Last week a group of protestors including several social activists were arrested in Mirihana as they gathered at the Jubilee Post to mark one year since the Mirihana protests to oust former President Gotabaya Rajapaksa. The Mirihana protests in the vicinity of the then president’s personal home was a watershed moment in our country’s contemporary history. What started as a spontaneous protest by disgruntled citizens snowballed into a mass movement that ousted Gotabaya Rajapaksa from power in little over four months.
Within those short months the popular uprising galvanised into a movement of change that demanded system-wide reforms in governance. The Aragalaya or struggle that it became was a once in a generation moment that could have catalysed a much-needed structural change. While it achieved an unprecedented feat of ousting an executive president, the principles it aspired were betrayed by a handful of opportunistic politicians.
Instead of a change in the structure of governance, the institutions that brought about the disaster that was the Gotabaya Rajapaksa regime are still in place. Chief among this is the executive presidency which concentrates power to one single individual while compromising other democratic institutions. By accepting the premiership under Gotabaya Rajapaksa and then becoming the President through machinations within Parliament, President Ranil Wickremesinghe betrayed the opposition consensus to change the constitution, abolish the executive presidency and once and for all address the national question regarding power sharing with minorities and the periphery.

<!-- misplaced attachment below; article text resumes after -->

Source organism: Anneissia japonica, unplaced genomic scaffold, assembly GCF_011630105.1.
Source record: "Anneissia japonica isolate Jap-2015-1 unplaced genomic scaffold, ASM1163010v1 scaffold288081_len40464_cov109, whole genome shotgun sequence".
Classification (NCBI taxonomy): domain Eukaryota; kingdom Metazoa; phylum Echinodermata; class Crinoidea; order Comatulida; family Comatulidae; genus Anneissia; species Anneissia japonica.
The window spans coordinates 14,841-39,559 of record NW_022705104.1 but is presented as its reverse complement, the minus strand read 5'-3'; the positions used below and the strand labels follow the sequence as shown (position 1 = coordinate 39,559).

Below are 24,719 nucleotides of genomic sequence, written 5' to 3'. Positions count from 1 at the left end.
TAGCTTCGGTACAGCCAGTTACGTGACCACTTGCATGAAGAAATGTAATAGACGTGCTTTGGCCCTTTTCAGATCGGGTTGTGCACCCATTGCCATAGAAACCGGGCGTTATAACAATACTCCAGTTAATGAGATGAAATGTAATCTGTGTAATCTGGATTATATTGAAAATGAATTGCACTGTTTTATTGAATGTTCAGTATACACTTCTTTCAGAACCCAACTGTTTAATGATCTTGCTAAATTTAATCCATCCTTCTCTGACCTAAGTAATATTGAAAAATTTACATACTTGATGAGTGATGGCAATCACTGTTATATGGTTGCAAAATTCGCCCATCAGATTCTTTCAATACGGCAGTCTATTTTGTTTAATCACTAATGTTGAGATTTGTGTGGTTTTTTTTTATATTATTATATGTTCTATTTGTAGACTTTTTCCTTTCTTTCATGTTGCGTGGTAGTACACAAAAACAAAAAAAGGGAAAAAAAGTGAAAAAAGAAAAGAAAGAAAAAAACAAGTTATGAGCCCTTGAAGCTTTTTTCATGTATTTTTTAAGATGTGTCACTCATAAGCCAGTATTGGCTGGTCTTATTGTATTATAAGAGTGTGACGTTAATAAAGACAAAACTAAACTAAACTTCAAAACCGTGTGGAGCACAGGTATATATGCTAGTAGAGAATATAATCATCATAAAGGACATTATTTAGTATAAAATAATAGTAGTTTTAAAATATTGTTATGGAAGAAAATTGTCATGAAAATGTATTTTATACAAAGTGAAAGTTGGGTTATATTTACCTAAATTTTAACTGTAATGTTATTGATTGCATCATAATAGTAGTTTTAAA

The people’s demands for accountability for crimes committed against citizens, including mass atrocities and corruption, have now been silenced by the current administration. Instead of holding the likes of Gotabaya Rajapaksa, accused of numerous crimes including the killing of journalists, abduction and assault of journalists and activists and involvement in specific war crimes, accountable the Wickremesinghe government has granted them with impunity. Other emblematic criminal cases such as abduction and killing of several Tamil and Muslim men by the Sri Lanka navy and the cases concerning disappearances of combatants have seen no progress under the present regime.
One of the main demands of last year’s protests was to address corruption and wastage. Today the Wickremesinghe administration relies on the very elements that brought this country to its knees through corruption. Those who were found guilty continue to be in the Wickremesinghe government without any hindrance. Any attempts of rectifying the menace of corruption have been traded for the political survival of the President.
In the year since the Mirihana uprising that brought in Ranil Wickremesinghe to the highest office in the land, he has turned against all protestors and clamped down on them with a vengeance. Leaders of the protests campaign have been arrested and held under draconian anti-terror laws for months and the police and the military have been constantly mobilised to crush any expression of public will.
The events of one year ago in Mirihana should be a reminder to any leader of the phenomenal power of a popular uprising. One year ago, Gotabaya Rajapaksa was the president of the country, elected with an overwhelming mandate of 6.9 million votes and an all-powerful executive strengthened through the 20th Amendment to the Constitution. Today, he is in oblivion surviving on the good graces of his successor. This could be the plight of any leader who stifles the will of the people. Mirihana is a lesson.